BRADENTON, Fla. -- The Pirates' Andrew Lambo experiment may not be over, but it has at least been put on hold, and for all the unexpected reasons.
Lambo, last year's 32-homer Minor League outfielder, made an admirable Spring Training defensive transition to first base. But he lost his offensive Mojo, and a 4-for-42 performance with all the hits being singles doomed him to a return to Indianapolis.
"He exceeded our expectations defensively, but offensively the results weren't there," Bucs general manager Neal Huntington said at the end of a busy Tuesday morning. "In our minds, the right thing to do to get him back on track was to have him start the season in Indianapolis."
Lambo was one of three players optioned to Indianapolis as the proverbial Grim Reaper made its way through the Pirates' McKechnie Field clubhouse, cutting a total of 11 in its wake.
Reassigned to the Minor League camp were lefty relievers Adam Wilk and Dan Schlereth; right-handers Jay Jackson and Zack Thornton; infielders Michael Martinez and Robert Andino; catcher Omir Santos; and outfielder Chris Dickerson.
Even with the large-scale cuts, the Pirates still have 31 players remaining in camp. Regular-season 25-man rosters must be set by 3 p.m. ET Sunday.
Lambo's departure signifies that Travis Ishikawa has overcome an injury-delayed start to earn a job as the left-handed-hitting complement to Gaby Sanchez at first base. Ishikawa did not make his first Grapefruit League appearance until Game 12 on March 9, and has gone 8-for-24 (.333), with three home runs.
"As we sit here today, yes," Huntington said. "We've got a while before we have to finalize anything, but if that's where we end up, we'll be comfortable with that. Travis had a good spring. He gives you a good quality, professional at-bat, handles himself well around the base."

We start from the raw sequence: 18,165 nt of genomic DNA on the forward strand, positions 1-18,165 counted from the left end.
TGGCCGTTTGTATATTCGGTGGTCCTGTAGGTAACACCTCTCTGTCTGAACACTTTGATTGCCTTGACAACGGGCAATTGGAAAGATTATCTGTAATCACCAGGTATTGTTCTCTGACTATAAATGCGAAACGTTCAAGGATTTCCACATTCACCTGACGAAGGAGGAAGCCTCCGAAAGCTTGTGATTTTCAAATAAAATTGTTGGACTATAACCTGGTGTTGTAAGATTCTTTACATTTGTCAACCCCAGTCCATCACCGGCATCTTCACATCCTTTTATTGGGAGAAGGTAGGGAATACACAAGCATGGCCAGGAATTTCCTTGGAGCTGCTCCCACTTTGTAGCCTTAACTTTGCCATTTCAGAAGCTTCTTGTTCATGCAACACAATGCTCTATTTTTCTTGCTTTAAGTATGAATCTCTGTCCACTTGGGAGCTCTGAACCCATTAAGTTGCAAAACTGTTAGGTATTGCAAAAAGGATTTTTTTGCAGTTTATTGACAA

Ishikawa was invited to camp on a Minor League contract, and someone will have to be lopped off the full 40-man roster to create a spot for him. Of the 17 non-roster players the Pirates had in camp, he is the last bona fide survivor (catcher Nevin Ashley is also still in camp, but primarily to help with pitchers' sideline work).
Lambo will remain at first base with the Indians and still figures in the Pirates' long-range plans. Huntington conceded the emphasis on his defensive conversion, and the attention paid to it, may have affected his bat work.
"We have to appreciate that it could have," the GM said. "We threw a lot at him, asking him to tackle a new position and compete to make the Major League club at the same time. He needs to take a deep breath and go back to being the guy we still believe he's going to be."
While Lambo departs at the end of a lowlight spring, others trimmed on Tuesday approached the exit from a higher plateau. Taking a step back, Huntington recognized that he had to cut players who only a few years ago could have been set for a heroic welcome to Pittsburgh when the club headed north.
"Today's hard, and as we've gotten better, this day has gotten harder," said Huntington. "We had any number of guys who don't deserve being sent out of camp.
"Martinez [10-for-his-last-21 and .382 overall] is certainly one of those guys. Dickerson [.355] deserves to be a big league player. Decker is a good baseball player, does just about everything on the field well. Schlereth [0.00 ERA in seven appearances] and Wilk [0.90 ERA in 10 innings] ... you can't say enough good things about them."
It does, however, say something good about the team's depth.
"As we learned a year ago [the Pirates went through 27 pitchers and 22 position players], we're gonna need a lot more than 25 players this year," Huntington said. "We feel really good about the next wave of guys coming up to help us, and to keep us on track."